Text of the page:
@Joseph: Thanks. The curves don't have to be smooth (but I like them better that way). I guess you could, in principle, construct ones that are merely $C^1$ by using $C^1$-but-not-$C^2$ constraints to generate the solutions, but I don't know whether I could rig it to be pieces of ellipses. Maybe it would be worth writing a short note about this problem, because it is a somewhat interesting application of a technique that appears not to be well-known. –  Robert Bryant Oct 19 '11 at 15:37
    
@Robert: thanks for the comment and the references. I have to think more about what you wrote. –  Michael Bächtold Oct 19 '11 at 16:23
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This 1988 paper of Innami gives a construction of a convex curve, all of whose points are vertices of billiard triangles and therefore also maximal-perimeter inscribed triangles. In Innami's construction, all triangles are isosceles.

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That's a nice paper. In fact, though, you can impose just about any extra single condition on the triangles and there will be non-circular (and non-elliptical) solutions. For example, instead of requiring that two of the sides be of equal length, you could require that one of the sides always be of length equal to $\tfrac13$ of the total (fixed) perimeter of the triangle, and so on. The point is that the set of such triangles in the plane will be of dimension $4$, and the differential equation that constrains the motion of the vertices will still be an underdetermined ODE with many solutions. –  Robert Bryant Dec 6 '12 at 18:10
    
That's interesting. Is it also possible to impose that the curve be 2-fold symmetric about the origin? I am actually interested in this origin-symmetric case for outer, instead of inner, billiards. –  Yoav Kallus Dec 6 '12 at 18:49
    
By '2-fold symmetric about the origin', do you mean 'invariant under reflection about a line through the origin' or 'invariant under the $x\mapsto -x$ involution centered at the origin'? I don't know the answer, but I'll think about it. Also, what do you mean by 'outer billiards'? If the curve is convex, a single bounce of a ball coming in from infinity will go back out to infinity, so I'm not sure what you mean in this case. –  Robert Bryant Dec 6 '12 at 19:10
    
I mean the latter ($x\mapsto -x$). In each iteration of outer billiards you start with a point outside of the billiards table, draw the tangent line from the point to the table (in the counterclockwise direction), and reflect the point about the point of tangency to get the starting point for the next iteration. Outer billiard triangles are circumscribing triangles whose midpoints lie on the boundary of the table. –  Yoav Kallus Dec 6 '12 at 19:16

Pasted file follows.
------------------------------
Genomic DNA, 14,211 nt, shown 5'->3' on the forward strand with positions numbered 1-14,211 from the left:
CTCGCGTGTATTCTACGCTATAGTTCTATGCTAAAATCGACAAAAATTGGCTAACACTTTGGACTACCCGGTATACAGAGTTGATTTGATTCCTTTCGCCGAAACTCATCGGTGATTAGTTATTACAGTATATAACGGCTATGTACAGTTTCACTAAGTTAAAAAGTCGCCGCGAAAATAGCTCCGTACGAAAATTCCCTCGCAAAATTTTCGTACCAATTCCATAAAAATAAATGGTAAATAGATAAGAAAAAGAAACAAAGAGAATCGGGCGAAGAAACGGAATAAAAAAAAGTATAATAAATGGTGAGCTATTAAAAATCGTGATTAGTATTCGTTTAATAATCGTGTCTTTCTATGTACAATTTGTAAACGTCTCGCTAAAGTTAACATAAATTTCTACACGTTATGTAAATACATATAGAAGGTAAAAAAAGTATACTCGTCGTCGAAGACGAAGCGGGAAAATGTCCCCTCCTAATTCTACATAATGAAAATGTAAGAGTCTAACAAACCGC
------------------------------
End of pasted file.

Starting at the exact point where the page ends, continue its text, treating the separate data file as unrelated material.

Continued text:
Ah! I see. However, this really isn't a metric construction. If $V_i$ ($1\le i\le3$) are the vertices of the 'outer triangle', then the points of tangency of the sides are $\tfrac12(V_i{+}V_j)=T_k$ (where $(i,j,k)$ are distinct in $\\{1,2,3\\}$), so the side $T_iT_j$ of the inscribed triangle is parallel to the tangent to the curve at $T_k$. In other words, the triangle $T_1T_2T_3$ is a critical point for the area for inscribed triangles in the curve. Of course, this can be reversed, and there are many curves symmetric about the origin that have a circle of max-area inscribed triangles. –  Robert Bryant Dec 6 '12 at 21:38
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Dear Colleagues, the question that was originally posed is slightly different:

Let C be a compact convex subset of the plane such that for any point P∈∂C there is a triangle maximizing the perimeter among all inscribed triangles, with P as a vertex. If the perimeter of maximizing triangle at P∈∂C is CONSTANT, independent of P, is it true that ∂C is necessarily an ellipse?

Sorry for misunderstanding

Vladimir Georgiev

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@Vladimir: Actually, that is exactly how I understood the question, and the answer is the same. The examples of convex curves $C$ (not all of them ellipses, by the way) that I indicate have the property that they have a circle of inscribed triangles of perimeter $L$, where $L$ the maximum value of the perimeter of any inscribed triangle in $C$. Moreover, for each point $P\in \partial C$, there is one inscribed triangle of perimeter $L$ passing through $P$. I don't see how this is different from what you are asking. –  Robert Bryant Oct 20 '11 at 20:11
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@Robert: ok, from your construction it seems that the answer in general is negative, but possible positive direction is to find the minimal regularity of integral curves that could "imply" the uniqueness, i.e. the boundary of the convex set is ellipse. Or it is possible to find closed smooth integral curves different from ellipse, satisfying the property to have a circle of inscribed triangles of maximum perimeter. Probably real analiticity of the boundary can be helpful?

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@Vladimir: First, you shouldn't be using 'answer' to make comments unless you explicitly identify your 'answer' as a long comment; this causes the answer counts to be bad. Second, to respond to your question, the answer is 'yes', there exist many smooth integral curves different from the ellipse satisfying the desired conditions. Also, it's almost certainly true that there are analytic examples other than the ellipse. I haven't verified this, but I can't imagine what could go wrong with a proof. –  Robert Bryant Oct 23 '11 at 5:54